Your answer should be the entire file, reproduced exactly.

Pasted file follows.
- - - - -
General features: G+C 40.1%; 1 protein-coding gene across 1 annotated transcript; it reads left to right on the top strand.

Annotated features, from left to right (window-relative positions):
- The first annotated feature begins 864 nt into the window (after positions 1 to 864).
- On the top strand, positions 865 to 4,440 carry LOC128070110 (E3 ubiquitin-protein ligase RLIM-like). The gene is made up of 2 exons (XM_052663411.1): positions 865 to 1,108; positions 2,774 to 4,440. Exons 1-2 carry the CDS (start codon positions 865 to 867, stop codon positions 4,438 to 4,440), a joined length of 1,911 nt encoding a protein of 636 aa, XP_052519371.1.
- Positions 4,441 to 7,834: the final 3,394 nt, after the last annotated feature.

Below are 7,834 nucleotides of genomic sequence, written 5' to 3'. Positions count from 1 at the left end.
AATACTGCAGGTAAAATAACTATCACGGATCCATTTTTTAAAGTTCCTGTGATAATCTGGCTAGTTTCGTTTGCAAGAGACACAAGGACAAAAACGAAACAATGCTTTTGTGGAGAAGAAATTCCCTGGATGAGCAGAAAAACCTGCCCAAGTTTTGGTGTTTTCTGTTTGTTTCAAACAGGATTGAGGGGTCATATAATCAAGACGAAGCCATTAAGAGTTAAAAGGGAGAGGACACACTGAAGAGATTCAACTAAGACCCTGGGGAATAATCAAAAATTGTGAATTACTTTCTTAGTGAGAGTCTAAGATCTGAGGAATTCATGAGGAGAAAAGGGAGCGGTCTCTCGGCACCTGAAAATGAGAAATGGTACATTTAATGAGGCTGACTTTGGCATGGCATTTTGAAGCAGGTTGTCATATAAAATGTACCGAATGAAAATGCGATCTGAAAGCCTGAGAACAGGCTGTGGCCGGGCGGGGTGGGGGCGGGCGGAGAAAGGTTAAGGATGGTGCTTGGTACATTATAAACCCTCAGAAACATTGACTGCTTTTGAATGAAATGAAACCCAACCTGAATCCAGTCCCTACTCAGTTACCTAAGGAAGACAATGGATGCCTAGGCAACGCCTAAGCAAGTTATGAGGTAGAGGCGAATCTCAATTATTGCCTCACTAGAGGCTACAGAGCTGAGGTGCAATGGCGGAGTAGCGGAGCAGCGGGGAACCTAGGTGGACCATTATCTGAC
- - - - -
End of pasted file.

General features: G+C 40.1%; 1 protein-coding gene across 1 annotated transcript; it reads left to right on the top strand.

Annotated features, from left to right (window-relative positions):
- The first annotated feature begins 864 nt into the window (after positions 1 to 864).
- On the top strand, positions 865 to 4,440 carry LOC128070110 (E3 ubiquitin-protein ligase RLIM-like). The gene is made up of 2 exons (XM_052663411.1): positions 865 to 1,108; positions 2,774 to 4,440. Exons 1-2 carry the CDS (start codon positions 865 to 867, stop codon positions 4,438 to 4,440), a joined length of 1,911 nt encoding a protein of 636 aa, XP_052519371.1.
- Positions 4,441 to 7,834: the final 3,394 nt, after the last annotated feature.

Below are 7,834 nucleotides of genomic sequence, written 5' to 3'. Positions count from 1 at the left end.
AATACTGCAGGTAAAATAACTATCACGGATCCATTTTTTAAAGTTCCTGTGATAATCTGGCTAGTTTCGTTTGCAAGAGACACAAGGACAAAAACGAAACAATGCTTTTGTGGAGAAGAAATTCCCTGGATGAGCAGAAAAACCTGCCCAAGTTTTGGTGTTTTCTGTTTGTTTCAAACAGGATTGAGGGGTCATATAATCAAGACGAAGCCATTAAGAGTTAAAAGGGAGAGGACACACTGAAGAGATTCAACTAAGACCCTGGGGAATAATCAAAAATTGTGAATTACTTTCTTAGTGAGAGTCTAAGATCTGAGGAATTCATGAGGAGAAAAGGGAGCGGTCTCTCGGCACCTGAAAATGAGAAATGGTACATTTAATGAGGCTGACTTTGGCATGGCATTTTGAAGCAGGTTGTCATATAAAATGTACCGAATGAAAATGCGATCTGAAAGCCTGAGAACAGGCTGTGGCCGGGCGGGGTGGGGGCGGGCGGAGAAAGGTTAAGGATGGTGCTTGGTACATTATAAACCCTCAGAAACATTGACTGCTTTTGAATGAAATGAAACCCAACCTGAATCCAGTCCCTACTCAGTTACCTAAGGAAGACAATGGATGCCTAGGCAACGCCTAAGCAAGTTATGAGGTAGAGGCGAATCTCAATTATTGCCTCACTAGAGGCTACAGAGCTGAGGTGCAATGGCGGAGTAGCGGAGCAGCGGGGAACCTAGGTGGACCATTATCTGAC